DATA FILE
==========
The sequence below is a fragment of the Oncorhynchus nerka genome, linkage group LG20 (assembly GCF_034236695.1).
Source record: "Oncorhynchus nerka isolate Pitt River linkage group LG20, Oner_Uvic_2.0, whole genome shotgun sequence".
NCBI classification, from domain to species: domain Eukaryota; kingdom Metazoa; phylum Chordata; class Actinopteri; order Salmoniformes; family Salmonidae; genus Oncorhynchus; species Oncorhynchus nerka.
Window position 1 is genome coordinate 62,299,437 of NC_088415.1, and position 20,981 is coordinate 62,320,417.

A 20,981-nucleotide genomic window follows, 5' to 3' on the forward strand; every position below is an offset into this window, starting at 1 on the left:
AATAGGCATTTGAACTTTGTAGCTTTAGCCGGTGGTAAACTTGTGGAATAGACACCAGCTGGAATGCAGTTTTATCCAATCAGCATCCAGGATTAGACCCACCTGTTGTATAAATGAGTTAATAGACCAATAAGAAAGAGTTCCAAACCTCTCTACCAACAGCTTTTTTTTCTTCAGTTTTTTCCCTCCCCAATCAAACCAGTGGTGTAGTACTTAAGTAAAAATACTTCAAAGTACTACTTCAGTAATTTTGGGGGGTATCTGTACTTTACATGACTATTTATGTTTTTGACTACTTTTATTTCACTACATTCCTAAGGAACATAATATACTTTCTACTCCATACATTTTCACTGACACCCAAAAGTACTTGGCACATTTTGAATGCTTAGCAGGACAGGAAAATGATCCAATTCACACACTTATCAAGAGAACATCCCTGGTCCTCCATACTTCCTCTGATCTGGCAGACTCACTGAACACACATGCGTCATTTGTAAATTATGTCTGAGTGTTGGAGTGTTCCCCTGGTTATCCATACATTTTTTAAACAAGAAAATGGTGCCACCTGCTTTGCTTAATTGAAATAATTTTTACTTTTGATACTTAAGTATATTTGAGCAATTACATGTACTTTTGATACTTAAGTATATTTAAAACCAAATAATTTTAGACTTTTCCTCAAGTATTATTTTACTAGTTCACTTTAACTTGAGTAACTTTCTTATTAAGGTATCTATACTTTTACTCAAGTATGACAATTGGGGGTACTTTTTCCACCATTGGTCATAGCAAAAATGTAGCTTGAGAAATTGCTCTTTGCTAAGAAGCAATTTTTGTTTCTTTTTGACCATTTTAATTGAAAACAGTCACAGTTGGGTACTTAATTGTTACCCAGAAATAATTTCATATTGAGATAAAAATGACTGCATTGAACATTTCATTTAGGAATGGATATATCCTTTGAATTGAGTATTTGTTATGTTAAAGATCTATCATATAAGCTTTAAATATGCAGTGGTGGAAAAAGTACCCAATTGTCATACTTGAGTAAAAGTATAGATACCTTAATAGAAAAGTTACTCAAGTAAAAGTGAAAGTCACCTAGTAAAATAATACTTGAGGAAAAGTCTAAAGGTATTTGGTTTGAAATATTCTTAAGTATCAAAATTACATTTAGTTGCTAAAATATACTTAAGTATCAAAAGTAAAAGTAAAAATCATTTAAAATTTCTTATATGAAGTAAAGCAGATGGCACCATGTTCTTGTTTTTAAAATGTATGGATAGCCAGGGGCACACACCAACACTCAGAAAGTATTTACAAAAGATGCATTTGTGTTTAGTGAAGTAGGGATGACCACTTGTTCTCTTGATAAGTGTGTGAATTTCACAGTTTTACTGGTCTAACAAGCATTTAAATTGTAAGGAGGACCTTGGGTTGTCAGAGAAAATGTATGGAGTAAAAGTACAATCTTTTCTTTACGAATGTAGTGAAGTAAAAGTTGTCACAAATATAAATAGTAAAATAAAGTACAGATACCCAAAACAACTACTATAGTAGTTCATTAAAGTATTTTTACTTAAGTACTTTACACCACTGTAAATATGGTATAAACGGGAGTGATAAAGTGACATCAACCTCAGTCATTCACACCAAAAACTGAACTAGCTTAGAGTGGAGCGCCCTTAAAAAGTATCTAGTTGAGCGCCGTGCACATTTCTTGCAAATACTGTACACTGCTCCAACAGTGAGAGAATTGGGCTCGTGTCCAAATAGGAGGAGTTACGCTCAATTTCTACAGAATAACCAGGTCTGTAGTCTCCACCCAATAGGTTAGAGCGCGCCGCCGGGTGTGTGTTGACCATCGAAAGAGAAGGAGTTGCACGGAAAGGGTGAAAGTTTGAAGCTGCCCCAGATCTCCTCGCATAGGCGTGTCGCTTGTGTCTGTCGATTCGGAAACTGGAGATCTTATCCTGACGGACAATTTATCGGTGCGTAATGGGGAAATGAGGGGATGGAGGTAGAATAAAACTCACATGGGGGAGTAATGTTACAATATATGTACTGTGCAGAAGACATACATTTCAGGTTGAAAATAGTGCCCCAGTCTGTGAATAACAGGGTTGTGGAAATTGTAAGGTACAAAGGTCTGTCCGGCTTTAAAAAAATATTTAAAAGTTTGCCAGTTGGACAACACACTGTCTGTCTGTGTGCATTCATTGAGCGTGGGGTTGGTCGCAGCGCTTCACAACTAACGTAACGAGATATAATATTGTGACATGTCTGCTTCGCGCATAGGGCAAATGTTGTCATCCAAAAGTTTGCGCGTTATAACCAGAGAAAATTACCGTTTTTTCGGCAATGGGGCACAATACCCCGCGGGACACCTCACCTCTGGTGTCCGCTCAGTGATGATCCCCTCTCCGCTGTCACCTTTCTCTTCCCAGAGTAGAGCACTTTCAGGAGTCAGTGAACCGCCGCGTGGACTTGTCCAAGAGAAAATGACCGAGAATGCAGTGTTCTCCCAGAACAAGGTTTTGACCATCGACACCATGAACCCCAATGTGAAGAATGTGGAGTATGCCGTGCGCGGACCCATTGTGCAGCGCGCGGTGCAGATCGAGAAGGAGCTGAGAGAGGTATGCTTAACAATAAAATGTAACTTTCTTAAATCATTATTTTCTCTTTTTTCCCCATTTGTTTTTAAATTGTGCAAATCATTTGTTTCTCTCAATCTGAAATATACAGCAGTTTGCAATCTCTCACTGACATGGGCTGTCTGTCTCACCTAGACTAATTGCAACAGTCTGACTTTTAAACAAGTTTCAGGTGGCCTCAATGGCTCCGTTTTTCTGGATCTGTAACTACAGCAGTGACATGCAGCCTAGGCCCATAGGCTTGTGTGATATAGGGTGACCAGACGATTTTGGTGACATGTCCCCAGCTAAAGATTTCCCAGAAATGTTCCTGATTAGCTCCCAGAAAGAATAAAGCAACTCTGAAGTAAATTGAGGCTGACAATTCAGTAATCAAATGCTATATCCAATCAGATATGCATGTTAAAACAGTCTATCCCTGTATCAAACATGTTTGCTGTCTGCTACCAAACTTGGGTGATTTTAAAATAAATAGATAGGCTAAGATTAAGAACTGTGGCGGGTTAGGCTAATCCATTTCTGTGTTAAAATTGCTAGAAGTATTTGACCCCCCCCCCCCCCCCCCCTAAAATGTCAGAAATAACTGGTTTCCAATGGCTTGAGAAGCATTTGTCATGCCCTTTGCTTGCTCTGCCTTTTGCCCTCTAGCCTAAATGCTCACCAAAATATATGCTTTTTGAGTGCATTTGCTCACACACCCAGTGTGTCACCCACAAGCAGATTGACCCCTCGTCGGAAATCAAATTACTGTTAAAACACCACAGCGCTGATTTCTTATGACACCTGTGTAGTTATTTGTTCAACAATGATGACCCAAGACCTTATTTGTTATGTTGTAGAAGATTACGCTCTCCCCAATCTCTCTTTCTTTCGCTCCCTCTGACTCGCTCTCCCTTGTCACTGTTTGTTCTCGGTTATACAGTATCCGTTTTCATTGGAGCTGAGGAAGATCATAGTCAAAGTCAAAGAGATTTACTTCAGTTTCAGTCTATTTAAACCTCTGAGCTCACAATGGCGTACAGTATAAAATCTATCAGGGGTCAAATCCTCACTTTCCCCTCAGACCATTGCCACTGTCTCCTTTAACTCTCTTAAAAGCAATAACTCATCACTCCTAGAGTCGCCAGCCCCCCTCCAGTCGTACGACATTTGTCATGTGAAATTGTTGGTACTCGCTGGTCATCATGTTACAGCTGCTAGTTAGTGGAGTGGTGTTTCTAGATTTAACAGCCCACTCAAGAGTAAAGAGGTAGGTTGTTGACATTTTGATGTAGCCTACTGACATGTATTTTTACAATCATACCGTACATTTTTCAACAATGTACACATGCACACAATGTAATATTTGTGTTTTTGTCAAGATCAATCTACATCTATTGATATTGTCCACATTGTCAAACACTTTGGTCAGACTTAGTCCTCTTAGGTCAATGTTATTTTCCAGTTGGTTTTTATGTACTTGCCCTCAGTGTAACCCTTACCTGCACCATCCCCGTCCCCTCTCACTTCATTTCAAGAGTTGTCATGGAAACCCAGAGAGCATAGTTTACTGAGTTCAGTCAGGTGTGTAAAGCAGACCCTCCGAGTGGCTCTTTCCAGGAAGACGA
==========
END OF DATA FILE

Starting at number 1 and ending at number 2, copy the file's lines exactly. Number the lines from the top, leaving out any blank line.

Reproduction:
The sequence below is a fragment of the Oncorhynchus nerka genome, linkage group LG20 (assembly GCF_034236695.1).
Source record: "Oncorhynchus nerka isolate Pitt River linkage group LG20, Oner_Uvic_2.0, whole genome shotgun sequence".